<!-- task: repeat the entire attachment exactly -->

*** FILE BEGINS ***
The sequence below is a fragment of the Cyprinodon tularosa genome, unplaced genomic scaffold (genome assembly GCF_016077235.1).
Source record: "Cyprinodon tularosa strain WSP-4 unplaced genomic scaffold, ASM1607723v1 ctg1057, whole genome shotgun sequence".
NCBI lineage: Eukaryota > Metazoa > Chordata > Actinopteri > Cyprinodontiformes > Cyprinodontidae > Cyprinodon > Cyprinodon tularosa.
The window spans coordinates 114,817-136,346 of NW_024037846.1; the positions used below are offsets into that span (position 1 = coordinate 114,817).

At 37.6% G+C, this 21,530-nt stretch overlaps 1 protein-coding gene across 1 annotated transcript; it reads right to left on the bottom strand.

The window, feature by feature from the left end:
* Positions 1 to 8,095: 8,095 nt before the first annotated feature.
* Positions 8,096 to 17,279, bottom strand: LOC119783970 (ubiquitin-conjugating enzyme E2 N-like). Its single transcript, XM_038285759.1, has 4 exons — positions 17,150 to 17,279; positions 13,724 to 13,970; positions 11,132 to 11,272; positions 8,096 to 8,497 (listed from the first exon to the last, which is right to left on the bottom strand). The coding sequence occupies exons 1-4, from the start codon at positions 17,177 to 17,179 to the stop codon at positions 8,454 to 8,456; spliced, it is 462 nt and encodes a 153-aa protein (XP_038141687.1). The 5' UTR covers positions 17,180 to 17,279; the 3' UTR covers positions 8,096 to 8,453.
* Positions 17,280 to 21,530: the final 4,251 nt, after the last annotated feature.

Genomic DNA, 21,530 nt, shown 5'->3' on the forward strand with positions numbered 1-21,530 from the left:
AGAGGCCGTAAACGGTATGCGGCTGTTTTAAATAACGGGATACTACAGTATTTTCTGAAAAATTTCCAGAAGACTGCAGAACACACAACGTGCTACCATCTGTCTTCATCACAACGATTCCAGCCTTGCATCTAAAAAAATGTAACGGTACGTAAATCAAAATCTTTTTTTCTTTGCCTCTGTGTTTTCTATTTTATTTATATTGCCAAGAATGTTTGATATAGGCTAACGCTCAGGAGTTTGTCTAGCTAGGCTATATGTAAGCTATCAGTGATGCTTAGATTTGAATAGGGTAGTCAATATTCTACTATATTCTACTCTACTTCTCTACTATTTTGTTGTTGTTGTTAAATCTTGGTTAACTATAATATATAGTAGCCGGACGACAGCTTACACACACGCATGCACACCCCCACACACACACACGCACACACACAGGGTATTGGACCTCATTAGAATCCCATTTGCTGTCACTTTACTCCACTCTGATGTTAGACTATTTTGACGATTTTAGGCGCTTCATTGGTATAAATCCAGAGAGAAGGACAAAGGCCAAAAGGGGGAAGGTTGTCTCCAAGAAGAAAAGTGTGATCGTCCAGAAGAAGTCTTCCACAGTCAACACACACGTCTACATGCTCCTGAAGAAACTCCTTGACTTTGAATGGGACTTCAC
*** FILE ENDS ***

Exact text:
The sequence below is a fragment of the Cyprinodon tularosa genome, unplaced genomic scaffold (genome assembly GCF_016077235.1).
Source record: "Cyprinodon tularosa strain WSP-4 unplaced genomic scaffold, ASM1607723v1 ctg1057, whole genome shotgun sequence".
NCBI lineage: Eukaryota > Metazoa > Chordata > Actinopteri > Cyprinodontiformes > Cyprinodontidae > Cyprinodon > Cyprinodon tularosa.
The window spans coordinates 114,817-136,346 of NW_024037846.1; the positions used below are offsets into that span (position 1 = coordinate 114,817).

At 37.6% G+C, this 21,530-nt stretch overlaps 1 protein-coding gene across 1 annotated transcript; it reads right to left on the bottom strand.

The window, feature by feature from the left end:
* Positions 1 to 8,095: 8,095 nt before the first annotated feature.
* Positions 8,096 to 17,279, bottom strand: LOC119783970 (ubiquitin-conjugating enzyme E2 N-like). Its single transcript, XM_038285759.1, has 4 exons — positions 17,150 to 17,279; positions 13,724 to 13,970; positions 11,132 to 11,272; positions 8,096 to 8,497 (listed from the first exon to the last, which is right to left on the bottom strand). The coding sequence occupies exons 1-4, from the start codon at positions 17,177 to 17,179 to the stop codon at positions 8,454 to 8,456; spliced, it is 462 nt and encodes a 153-aa protein (XP_038141687.1). The 5' UTR covers positions 17,180 to 17,279; the 3' UTR covers positions 8,096 to 8,453.
* Positions 17,280 to 21,530: the final 4,251 nt, after the last annotated feature.

Genomic DNA, 21,530 nt, shown 5'->3' on the forward strand with positions numbered 1-21,530 from the left:
AGAGGCCGTAAACGGTATGCGGCTGTTTTAAATAACGGGATACTACAGTATTTTCTGAAAAATTTCCAGAAGACTGCAGAACACACAACGTGCTACCATCTGTCTTCATCACAACGATTCCAGCCTTGCATCTAAAAAAATGTAACGGTACGTAAATCAAAATCTTTTTTTCTTTGCCTCTGTGTTTTCTATTTTATTTATATTGCCAAGAATGTTTGATATAGGCTAACGCTCAGGAGTTTGTCTAGCTAGGCTATATGTAAGCTATCAGTGATGCTTAGATTTGAATAGGGTAGTCAATATTCTACTATATTCTACTCTACTTCTCTACTATTTTGTTGTTGTTGTTAAATCTTGGTTAACTATAATATATAGTAGCCGGACGACAGCTTACACACACGCATGCACACCCCCACACACACACACGCACACACACAGGGTATTGGACCTCATTAGAATCCCATTTGCTGTCACTTTACTCCACTCTGATGTTAGACTATTTTGACGATTTTAGGCGCTTCATTGGTATAAATCCAGAGAGAAGGACAAAGGCCAAAAGGGGGAAGGTTGTCTCCAAGAAGAAAAGTGTGATCGTCCAGAAGAAGTCTTCCACAGTCAACACACACGTCTACATGCTCCTGAAGAAACTCCTTGACTTTGAATGGGACTTCAC